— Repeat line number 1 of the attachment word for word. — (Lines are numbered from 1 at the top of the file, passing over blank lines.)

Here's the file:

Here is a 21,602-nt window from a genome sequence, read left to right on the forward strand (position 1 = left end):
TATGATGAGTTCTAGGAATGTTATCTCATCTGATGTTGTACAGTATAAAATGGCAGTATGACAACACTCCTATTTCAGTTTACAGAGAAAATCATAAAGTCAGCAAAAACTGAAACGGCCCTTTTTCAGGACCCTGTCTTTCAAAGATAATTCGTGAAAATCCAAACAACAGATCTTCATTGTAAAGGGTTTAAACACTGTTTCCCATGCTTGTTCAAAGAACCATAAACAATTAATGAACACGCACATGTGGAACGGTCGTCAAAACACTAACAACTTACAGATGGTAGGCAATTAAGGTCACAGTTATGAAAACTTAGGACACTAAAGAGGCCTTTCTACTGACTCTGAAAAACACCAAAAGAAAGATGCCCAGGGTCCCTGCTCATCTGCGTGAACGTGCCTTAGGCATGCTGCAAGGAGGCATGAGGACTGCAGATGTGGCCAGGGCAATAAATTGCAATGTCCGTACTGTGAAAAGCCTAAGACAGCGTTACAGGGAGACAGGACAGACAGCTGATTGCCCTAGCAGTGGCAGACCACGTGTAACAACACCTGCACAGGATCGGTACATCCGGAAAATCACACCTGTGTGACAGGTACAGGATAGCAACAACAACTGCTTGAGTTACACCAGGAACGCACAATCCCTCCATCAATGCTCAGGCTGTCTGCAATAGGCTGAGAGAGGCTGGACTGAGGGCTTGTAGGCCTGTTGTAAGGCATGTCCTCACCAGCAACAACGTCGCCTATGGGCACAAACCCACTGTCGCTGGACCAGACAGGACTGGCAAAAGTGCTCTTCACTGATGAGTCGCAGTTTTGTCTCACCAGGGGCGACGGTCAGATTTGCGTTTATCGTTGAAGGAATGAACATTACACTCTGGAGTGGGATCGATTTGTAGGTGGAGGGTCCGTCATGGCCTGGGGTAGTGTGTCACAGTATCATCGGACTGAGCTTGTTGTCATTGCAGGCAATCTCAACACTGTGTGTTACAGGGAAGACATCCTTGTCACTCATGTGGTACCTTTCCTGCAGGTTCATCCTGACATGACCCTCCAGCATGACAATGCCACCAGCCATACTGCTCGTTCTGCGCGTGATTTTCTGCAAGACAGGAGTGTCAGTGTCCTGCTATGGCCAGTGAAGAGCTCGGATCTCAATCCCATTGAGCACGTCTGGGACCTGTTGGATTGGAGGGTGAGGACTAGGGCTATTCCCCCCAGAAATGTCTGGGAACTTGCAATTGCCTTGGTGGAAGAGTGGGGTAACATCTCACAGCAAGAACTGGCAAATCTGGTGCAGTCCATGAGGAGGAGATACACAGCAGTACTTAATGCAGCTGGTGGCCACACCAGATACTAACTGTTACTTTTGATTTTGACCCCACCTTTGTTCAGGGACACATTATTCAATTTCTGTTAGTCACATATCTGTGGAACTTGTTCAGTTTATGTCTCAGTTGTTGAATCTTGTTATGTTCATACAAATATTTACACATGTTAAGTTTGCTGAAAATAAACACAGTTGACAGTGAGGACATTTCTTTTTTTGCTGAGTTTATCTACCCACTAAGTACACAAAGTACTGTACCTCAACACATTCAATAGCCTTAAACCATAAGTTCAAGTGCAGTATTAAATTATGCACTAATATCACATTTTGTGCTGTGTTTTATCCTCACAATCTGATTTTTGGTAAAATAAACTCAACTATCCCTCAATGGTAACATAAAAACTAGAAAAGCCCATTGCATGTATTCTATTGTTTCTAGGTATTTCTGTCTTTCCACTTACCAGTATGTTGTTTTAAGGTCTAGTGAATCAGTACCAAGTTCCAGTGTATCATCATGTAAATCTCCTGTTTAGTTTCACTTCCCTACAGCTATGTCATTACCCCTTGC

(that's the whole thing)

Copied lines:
Here is a 21,602-nt window from a genome sequence, read left to right on the forward strand (position 1 = left end):